I read ur post last nite and decided to give it a whirl. My friend has a juicer and makes me juice a lot. But I have the vitamix (which I LOVE), but I crave the juice. I like the fiber and smoothy consistency for sweeter snacks but I like the juice as a thirst quencher since I only drink H2O and decaf green tea. The recipe made approx. 32 oz. of juice. I first tries the coffee filter. Blew threw bottom. Then my daughter’s tights. Worked great. What I really liked is that u could wrap the opening of the tights around the edge of the wide mouth container and then pour in from the vitamix. I’m using the pump tonite in my meatloaf. Thanks for the tip. I’m not running out for the omega as I thought. ;)

    • says

      I’m so glad you had success Pam! I also thought about using a coffee filter but soon realized I wouldn’t be able to squeeze much out of it and it was going to take forever to strain out the bottom (if it didn’t get too soggy and just fall through, as yours did!) And awesome idea for the pulp. I have been using mine in omelettes and it adds a really nice texture, not to mention lots of veggie fiber to make them more filling. Enjoy your juicing (sans Omega!) :)

      • Tiffany says

        Oh my gosh, FABULOUS ideas for the pulp! I have been drinking it because I detest waste, but I will have to try these. I’m new to juicing, so THANKS!

  16. Patricia says

    I will try the juice recipe. Yum.
    If you use a nut milk bag, available on line or at health food stores, you avoid the weirdness of straining your juice through panty hose!

  17. Robin says

    I didn’t see it mentioned in the comments but you can also use a paint strainer bag to stain your juice. It’s cheaper than the nut bags.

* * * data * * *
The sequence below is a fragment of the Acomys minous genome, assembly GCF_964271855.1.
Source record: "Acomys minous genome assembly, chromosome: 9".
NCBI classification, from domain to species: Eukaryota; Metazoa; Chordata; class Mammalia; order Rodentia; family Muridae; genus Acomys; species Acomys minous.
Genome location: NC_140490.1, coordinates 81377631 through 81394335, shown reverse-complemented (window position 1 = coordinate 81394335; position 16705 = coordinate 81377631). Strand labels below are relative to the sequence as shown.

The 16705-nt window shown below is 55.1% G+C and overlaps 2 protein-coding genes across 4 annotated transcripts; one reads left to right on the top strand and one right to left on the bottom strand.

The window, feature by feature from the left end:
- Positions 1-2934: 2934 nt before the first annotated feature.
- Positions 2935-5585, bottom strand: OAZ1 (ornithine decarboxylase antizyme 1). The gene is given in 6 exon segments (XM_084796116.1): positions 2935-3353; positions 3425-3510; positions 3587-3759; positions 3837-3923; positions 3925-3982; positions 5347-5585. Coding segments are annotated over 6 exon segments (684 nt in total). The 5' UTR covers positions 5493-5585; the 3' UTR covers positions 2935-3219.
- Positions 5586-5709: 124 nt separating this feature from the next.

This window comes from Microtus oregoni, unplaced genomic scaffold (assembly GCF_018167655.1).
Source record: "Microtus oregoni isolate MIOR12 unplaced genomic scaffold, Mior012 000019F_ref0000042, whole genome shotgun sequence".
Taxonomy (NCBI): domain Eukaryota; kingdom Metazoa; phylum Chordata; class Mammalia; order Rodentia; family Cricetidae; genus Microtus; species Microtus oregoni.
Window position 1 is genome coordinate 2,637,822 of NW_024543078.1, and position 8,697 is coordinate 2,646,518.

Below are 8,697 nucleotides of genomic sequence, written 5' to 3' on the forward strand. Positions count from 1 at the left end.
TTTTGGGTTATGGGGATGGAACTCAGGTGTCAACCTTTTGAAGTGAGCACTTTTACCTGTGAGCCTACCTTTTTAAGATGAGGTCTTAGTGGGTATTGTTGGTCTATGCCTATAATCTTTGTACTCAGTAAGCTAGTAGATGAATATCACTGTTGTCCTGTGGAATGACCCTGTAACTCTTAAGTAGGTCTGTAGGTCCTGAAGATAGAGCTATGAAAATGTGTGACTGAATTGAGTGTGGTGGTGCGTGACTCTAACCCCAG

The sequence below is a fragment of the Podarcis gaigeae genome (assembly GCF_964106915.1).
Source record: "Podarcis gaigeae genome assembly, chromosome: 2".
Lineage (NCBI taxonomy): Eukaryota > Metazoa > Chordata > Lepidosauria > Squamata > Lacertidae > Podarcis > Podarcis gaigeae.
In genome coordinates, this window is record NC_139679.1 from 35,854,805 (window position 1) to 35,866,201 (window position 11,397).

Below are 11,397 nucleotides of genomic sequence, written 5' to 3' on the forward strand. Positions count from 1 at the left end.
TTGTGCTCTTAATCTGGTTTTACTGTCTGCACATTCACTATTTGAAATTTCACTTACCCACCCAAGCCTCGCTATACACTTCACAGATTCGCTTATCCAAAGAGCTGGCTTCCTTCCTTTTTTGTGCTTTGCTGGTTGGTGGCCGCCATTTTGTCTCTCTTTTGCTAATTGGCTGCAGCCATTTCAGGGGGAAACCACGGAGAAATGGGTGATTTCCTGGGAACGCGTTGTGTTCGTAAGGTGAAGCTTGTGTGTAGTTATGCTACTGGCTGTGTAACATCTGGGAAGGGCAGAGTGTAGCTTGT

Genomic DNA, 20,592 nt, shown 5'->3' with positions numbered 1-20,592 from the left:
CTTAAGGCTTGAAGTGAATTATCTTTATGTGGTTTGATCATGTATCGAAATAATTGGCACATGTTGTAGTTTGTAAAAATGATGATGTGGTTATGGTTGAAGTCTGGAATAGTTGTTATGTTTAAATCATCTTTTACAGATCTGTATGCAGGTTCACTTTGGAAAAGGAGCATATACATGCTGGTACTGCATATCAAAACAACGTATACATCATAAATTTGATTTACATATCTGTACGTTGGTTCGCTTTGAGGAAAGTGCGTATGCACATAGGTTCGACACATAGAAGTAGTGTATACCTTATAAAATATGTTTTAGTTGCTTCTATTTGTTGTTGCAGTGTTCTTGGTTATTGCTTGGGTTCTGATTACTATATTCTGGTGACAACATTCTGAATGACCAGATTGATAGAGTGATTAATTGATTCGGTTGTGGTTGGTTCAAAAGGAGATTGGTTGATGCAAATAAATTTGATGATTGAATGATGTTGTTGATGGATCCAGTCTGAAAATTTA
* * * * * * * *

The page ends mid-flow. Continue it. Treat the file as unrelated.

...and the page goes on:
18. Pam says

    OK, my husband bought the omega for me for Hanukkah. When we were at chef central, the man helping us also told us about the paint strainer if you juice with the vitamix. I believe he uses it when he makes almond milk. I may try that and compare the process to the omega. The tights were ok, but I could never wash them quick enough and can imagine going through quite a few pair. Both ways, it’s not a quick process and both make a mess. But the final product is delish.

  19. Keith Senator says

    I have been told that the vitamix turns at such a high rate, that it actually impacts the food in a negative way. Also, the centrifugal approach is the least effective process in making juice.

    I have a vitamix and I have a champion. The champion makes a good juice, but so does the Vitamix. For the vitamin, I use a kitchen towel, place it over a large bowl, pour the pulp ridden juice over the top, then squeeze it out into the bowl. For the Champion, it comes out already ready to drink.

    Summary, I prefer the Vitamix but probably for the wrong reason. It is just a lot easier to clean and I prefer it even if I have to squeeze it by hand.